Anglo-Saxon England and the Great Heathen Army 865–73


Map Code: Ax02362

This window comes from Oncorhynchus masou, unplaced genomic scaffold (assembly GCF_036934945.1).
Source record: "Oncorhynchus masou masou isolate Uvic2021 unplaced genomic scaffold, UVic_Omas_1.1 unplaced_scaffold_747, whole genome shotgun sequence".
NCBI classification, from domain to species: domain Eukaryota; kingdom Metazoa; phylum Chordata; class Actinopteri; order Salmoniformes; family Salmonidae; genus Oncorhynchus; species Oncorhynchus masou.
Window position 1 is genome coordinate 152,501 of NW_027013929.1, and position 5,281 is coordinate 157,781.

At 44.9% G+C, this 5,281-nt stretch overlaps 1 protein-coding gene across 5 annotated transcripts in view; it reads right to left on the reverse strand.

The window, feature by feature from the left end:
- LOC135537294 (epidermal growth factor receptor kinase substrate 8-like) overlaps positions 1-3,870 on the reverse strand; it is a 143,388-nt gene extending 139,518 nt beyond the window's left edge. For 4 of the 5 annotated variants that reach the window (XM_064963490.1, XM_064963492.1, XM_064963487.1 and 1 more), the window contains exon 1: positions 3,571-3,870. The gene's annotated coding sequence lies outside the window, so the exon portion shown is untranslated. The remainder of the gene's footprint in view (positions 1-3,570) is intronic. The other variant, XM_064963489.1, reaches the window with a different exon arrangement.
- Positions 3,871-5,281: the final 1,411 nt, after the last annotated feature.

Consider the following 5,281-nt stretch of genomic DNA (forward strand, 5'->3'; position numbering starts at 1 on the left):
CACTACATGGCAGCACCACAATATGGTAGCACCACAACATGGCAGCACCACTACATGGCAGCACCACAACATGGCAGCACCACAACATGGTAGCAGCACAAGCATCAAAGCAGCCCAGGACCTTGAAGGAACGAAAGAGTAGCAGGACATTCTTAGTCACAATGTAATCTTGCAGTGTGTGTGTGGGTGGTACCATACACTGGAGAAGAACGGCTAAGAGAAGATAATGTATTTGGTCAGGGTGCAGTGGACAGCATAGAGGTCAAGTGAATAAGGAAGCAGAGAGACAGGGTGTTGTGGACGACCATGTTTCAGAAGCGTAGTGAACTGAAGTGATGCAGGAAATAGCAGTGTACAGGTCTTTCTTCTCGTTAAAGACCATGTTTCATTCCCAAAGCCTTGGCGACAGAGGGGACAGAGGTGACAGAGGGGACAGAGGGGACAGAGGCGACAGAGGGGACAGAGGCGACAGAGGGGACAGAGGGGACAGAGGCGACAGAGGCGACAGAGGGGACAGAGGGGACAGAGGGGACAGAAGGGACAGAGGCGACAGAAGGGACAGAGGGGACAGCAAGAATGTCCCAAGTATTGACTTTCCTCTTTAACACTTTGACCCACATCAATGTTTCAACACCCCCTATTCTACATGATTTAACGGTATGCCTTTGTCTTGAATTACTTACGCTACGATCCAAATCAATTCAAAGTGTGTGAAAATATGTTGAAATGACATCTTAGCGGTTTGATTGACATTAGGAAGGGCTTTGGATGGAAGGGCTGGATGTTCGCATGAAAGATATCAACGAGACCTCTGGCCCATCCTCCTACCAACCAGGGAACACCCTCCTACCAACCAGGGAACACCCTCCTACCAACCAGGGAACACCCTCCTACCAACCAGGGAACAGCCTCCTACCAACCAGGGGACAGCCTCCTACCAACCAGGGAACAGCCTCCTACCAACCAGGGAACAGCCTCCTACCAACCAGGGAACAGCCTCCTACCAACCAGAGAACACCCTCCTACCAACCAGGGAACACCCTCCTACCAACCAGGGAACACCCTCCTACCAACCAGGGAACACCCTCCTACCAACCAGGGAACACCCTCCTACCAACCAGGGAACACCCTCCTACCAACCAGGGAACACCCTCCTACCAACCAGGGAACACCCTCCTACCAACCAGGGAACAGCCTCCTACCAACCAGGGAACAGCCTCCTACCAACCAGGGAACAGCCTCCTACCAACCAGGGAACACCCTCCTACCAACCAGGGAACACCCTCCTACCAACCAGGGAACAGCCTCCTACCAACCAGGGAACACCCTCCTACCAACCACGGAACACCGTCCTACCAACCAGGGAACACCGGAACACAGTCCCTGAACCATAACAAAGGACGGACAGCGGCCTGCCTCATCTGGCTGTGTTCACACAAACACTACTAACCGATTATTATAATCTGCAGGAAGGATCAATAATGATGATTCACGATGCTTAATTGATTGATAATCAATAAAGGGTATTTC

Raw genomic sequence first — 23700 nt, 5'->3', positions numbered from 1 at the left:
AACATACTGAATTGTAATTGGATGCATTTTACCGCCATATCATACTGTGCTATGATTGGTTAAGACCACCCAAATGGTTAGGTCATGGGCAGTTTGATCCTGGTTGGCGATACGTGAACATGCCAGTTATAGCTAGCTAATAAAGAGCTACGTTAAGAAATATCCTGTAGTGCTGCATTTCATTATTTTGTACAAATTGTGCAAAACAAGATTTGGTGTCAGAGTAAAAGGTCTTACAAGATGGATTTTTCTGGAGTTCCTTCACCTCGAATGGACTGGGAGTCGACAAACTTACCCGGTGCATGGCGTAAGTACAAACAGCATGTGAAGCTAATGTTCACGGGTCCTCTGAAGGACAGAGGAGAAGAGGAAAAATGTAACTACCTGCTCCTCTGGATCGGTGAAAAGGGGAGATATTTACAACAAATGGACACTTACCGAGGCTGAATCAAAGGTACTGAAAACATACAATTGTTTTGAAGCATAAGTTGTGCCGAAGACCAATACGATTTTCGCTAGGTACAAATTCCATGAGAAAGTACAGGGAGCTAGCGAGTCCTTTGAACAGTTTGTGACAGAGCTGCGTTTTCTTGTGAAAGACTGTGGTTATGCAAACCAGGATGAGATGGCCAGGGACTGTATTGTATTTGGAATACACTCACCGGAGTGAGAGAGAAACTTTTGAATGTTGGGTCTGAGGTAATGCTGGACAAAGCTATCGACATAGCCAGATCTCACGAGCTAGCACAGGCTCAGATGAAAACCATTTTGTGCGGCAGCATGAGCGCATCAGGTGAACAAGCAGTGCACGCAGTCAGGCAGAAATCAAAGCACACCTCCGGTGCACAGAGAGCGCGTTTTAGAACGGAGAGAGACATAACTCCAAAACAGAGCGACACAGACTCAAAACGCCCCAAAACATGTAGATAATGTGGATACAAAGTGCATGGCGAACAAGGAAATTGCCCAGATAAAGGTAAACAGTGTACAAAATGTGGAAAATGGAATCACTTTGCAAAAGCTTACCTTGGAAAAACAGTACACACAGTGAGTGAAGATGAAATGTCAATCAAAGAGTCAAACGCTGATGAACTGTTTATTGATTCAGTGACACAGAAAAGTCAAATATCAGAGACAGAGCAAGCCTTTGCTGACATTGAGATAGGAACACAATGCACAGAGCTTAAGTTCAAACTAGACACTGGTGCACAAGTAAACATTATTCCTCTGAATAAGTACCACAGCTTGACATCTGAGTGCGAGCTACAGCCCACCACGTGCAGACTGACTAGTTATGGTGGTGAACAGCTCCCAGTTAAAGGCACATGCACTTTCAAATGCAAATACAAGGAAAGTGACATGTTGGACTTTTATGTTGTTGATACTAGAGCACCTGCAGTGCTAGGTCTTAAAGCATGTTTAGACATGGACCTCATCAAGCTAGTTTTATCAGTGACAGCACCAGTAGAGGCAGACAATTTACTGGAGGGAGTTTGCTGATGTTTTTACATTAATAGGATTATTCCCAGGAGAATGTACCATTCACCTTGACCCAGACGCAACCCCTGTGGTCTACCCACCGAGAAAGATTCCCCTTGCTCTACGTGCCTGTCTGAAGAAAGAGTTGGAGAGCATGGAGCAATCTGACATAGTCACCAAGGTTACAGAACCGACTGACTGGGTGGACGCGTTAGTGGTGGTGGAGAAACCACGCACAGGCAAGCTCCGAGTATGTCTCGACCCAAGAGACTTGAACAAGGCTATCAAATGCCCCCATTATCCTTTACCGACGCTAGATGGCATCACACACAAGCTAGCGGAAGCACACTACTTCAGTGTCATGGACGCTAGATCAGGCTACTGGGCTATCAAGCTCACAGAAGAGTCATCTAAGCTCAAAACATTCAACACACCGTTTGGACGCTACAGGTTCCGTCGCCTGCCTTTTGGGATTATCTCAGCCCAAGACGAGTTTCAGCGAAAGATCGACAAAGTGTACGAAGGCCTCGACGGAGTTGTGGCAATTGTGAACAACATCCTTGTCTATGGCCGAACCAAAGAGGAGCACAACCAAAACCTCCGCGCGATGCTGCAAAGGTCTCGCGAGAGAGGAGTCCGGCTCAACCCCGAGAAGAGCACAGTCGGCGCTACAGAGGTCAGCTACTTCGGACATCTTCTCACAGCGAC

Ragnar Lodbrok (“Hairy-Breeches”) was a renowned Viking warrior and raider who was, according to Icelandic sagas, captured by the Northumbrian king Aella, and put to death in a pit of snakes. The Great Heathen Army, led by three of Ragnar’s sons, was, the sagas claim, a revenge mission. It was certainly different in scale to prior Viking attacks on Britain, comprising perhaps 3,000 fighting men. After landing on the Isle of Thanet in 865, the Vikings marched through East Anglia and Mercia to Northumbria, capturing York and slaying Aella to exact their revenge. Returning to Mercia they repulsed a joint Mercian and West Saxon army at Nottingham, before overwhelming the East Angles at Thetford and killing their king, Edmund. Despite Viking reinforcements arriving, the West Saxons were able to defeat them at Ashdown (871). The Saxon general that day, Alfred, became king late that year, while the Vikings decamped first to London then Lindsey.

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